BRADLEY: Foster "Bud" Bradley has been among the nation's top amateur golfers throughout his life. He won the U.S. Junior Amateur championship in 1954, beating future USC teammate and pro legend Al Geiberger in the final match. Then, he was an All-American second teamer 3 consecutive years (1956-58) as a Trojan, helping his team to a third place finish at the NCAA tourney in 1958. After USC, he became a stockbroker, but continued to play as an amateur. Among his titles: he won the Senior British Amateur in 1997 and the Senior Canadian Amateur in 2000.
CANNAMELA-Pat Cannamela was a tough, fierce linebacker and guard who earned All-American and All-Conference first team honors at USC in 1951. A native of Connecticut who came to USC from Ventura JC, he lettered for 2 seasons (1950-51). He was Troy's Most Inspirational Player in 1950 and served as a team captain in 1951. He then played in the 1952 East-West Shrine Game and Hula Bowl. He was an 11th round pick in the 1952 NFL draft by the Dallas Texans and played for them in 1952. Afterward, he was a salesman, but died on Jan. 28, 1973, at age 43.
CARRIER-Mark Carrier is USC's only Thorpe Award winner, a trophy he won in 1989 as the nation's top defensive back. Known for his ferocious hitting and keen ball-hawking, he was a 2-time (1988-89) All-American and All-Pac-10 first team safety. He intercepted 13 passes in his career, including 7 in 1989 to lead the Pac-10. The 3-year letterman (1987-89) left USC after his junior season and was the sixth pick of the 1990 NFL draft, chosen by the Chicago Bears. He played 11 years in the NFL, with the Bears (1990-96), Detroit Lions (1997-99) and Washington Redskins (2000). He was the NFL's 1990 Defensive Rookie of the Year and was a 3-time Pro Bowler. He then did some sports radio commentating before becoming an assistant coach at Arizona State and now with the NFL's Baltimore Ravens.
DVORAK-Dusty Dvorak was the greatest setter in USC volleyball history, and perhaps America's best ever. A 2-time All-American first teamer (1979-80) and 3-time All-Conference first team pick (1978-80), he helped USC win the 1977 and 1980 NCAA championships (and the 1979 Trojans were NCAA runners-up). He was named to the NCAA All-Tournament team in 1977 and as MVP in 1980. The 4-year (1977-80) letterman then joined the U.S. national team and led the squad to volleyball's triple crown: a gold medal at the 1984 Olympics, 1985 World Cup and 1986 World Championships. He then played professionally in Italy until 1993 and on the beach. He was inducted into the U.S. Volleyball Association Hall of Fame in 1998 and also was named to Volleyball magazine's All-Century first team and All-Time American Indoor first team. He now works in the real estate field.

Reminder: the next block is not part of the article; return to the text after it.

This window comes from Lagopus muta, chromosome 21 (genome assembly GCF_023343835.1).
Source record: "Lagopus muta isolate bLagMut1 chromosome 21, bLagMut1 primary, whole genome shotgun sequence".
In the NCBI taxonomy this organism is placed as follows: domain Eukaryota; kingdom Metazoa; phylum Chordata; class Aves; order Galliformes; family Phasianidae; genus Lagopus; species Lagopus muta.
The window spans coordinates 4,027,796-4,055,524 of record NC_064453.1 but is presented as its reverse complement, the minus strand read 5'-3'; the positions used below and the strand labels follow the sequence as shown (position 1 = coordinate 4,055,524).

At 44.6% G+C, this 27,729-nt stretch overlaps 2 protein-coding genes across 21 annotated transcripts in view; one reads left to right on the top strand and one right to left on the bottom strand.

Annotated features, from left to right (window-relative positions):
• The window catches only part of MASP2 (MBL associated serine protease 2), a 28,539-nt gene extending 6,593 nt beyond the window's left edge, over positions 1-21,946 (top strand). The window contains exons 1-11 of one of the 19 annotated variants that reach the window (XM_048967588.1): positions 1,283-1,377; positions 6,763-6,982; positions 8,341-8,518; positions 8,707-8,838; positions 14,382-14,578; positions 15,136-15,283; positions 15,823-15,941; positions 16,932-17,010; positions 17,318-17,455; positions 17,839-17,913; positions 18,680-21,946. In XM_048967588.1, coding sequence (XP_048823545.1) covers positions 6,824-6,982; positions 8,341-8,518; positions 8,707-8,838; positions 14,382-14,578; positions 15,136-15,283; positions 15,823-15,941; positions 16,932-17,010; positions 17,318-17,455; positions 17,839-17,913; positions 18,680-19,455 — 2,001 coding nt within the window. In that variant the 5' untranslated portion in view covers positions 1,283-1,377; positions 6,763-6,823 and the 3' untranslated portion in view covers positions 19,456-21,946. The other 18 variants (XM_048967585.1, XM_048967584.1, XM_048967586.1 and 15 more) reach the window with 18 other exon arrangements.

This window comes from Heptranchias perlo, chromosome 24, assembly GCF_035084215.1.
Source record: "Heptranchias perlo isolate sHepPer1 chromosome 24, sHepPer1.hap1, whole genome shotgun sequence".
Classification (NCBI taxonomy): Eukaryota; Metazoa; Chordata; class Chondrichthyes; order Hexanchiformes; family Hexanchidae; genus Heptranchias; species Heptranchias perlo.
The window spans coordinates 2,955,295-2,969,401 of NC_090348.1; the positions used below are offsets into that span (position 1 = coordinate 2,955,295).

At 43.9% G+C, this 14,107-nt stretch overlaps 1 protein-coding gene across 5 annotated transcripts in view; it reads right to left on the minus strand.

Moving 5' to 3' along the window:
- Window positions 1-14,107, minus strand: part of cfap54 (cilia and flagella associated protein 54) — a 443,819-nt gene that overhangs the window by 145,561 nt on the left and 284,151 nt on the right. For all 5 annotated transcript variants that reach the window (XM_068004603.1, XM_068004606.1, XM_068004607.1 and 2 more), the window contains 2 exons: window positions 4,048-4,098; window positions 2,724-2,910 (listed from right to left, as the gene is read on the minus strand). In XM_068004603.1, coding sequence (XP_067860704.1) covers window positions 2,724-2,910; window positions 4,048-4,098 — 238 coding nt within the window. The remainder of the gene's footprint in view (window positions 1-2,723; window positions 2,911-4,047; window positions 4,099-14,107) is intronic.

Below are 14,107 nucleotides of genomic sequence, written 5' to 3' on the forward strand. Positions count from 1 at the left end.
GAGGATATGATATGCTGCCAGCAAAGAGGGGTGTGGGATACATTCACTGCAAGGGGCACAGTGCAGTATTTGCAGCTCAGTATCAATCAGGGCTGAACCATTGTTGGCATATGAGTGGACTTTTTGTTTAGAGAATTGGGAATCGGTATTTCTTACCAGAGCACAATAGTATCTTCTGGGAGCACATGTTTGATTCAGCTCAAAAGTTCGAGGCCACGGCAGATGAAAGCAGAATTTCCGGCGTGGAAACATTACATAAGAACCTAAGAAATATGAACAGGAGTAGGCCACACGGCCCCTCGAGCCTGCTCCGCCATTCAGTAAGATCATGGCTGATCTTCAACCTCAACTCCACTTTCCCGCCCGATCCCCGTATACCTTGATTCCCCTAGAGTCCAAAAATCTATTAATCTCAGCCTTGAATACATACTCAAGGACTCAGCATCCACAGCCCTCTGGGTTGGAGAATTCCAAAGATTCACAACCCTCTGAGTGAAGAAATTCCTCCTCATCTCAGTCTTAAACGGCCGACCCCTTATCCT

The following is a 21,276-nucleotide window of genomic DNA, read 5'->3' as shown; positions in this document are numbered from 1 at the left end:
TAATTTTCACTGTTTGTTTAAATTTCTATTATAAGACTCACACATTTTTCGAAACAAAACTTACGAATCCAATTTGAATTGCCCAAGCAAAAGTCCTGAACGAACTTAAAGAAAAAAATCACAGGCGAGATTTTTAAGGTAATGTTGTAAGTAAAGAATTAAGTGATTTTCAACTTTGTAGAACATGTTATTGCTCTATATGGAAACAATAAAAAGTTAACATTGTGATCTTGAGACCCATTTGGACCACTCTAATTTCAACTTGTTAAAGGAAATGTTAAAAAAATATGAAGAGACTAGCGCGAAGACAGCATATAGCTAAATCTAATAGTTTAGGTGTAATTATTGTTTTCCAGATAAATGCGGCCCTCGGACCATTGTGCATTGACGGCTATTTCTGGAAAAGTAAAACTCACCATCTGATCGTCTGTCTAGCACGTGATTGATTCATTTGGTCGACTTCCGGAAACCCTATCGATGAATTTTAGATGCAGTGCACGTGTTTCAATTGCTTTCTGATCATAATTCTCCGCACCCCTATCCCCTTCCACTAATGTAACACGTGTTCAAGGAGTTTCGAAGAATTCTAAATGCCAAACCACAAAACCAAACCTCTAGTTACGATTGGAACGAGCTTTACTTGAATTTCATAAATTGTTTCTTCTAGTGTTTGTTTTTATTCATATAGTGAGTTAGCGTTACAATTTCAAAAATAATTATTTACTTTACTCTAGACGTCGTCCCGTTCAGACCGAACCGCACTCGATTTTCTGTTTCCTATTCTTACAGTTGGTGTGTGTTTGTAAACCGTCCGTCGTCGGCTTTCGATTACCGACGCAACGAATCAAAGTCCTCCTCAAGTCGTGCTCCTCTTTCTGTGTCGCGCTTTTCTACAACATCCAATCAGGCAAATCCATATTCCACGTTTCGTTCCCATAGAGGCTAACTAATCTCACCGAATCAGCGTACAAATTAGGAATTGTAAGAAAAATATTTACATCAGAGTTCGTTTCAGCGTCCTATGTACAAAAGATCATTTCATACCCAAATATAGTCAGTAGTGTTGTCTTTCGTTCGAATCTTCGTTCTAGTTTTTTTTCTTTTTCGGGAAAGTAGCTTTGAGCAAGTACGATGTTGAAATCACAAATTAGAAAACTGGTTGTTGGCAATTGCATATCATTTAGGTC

HOOKSTRATTEN-Ed Hookstratten first made his mark at USC on the baseball field, where he was a star pitcher for 3 years (1950, 52-53). He went 16-4 in his career, including a 10-2 mark with a 2.82 ERA and 82 strikeouts in 1953 (leading the Trojans in victories and strikeouts) after a 5-1 season in 1952. He helped Troy win league titles in 1952 and 1953. He then became a prominent Beverly Hills sports and entertainment attorney (he has also dabbled as a Hollywood movie producer), using his counsel and expertise to assist the USC athletic department for the past 40 years. He chaired the fundraising campaign when Dedeaux Field was constructed in the 1970s in 1974 and then again when the Trojan baseball stadium was expanded and renovated in 2002. USC awarded him its Alumni Merit Award in 2004.
HUPP -The 1936 team MVP and captain of the USC basketball team, Jack Hupp was a 2-time (1935-36) All-Pacific Coast Conference Southern Division first team forward. He lettered in 1934-35-3336 as the Trojans won the conference title each season. He then played AAU basketball for several seasons. Afterwards, he was a real estate broker. He died on July 12, 2001, at age 87.
LARANETA-Manuel Laraneta was a 3-sport star at USC. He lettered in football for 3 seasons (1924-25-26) as a fullback, where he played in the Trojans' first bowl game (the 1925 Christmas Festival) and set the school career interception record (13) that stood for 15 years (he's still sixth on the list). Unofficial records claim he scored the first touchdown in the Coliseum during the freshman team's 1923 victory over Santa Ana High and that he rushed for 1,165 yards as a senior in 1926 to lead the nation. He also lettered in basketball in 1926 and 1927 (he captained the 1927 squad) and in baseball (1926). He later became a football coach at San Pedro High and was inducted into the San Pedro Sportswalk. The Varsity Lounge in USC's Heritage Hall was named in his honor. He died on Jan. 9, 1969, at age 65.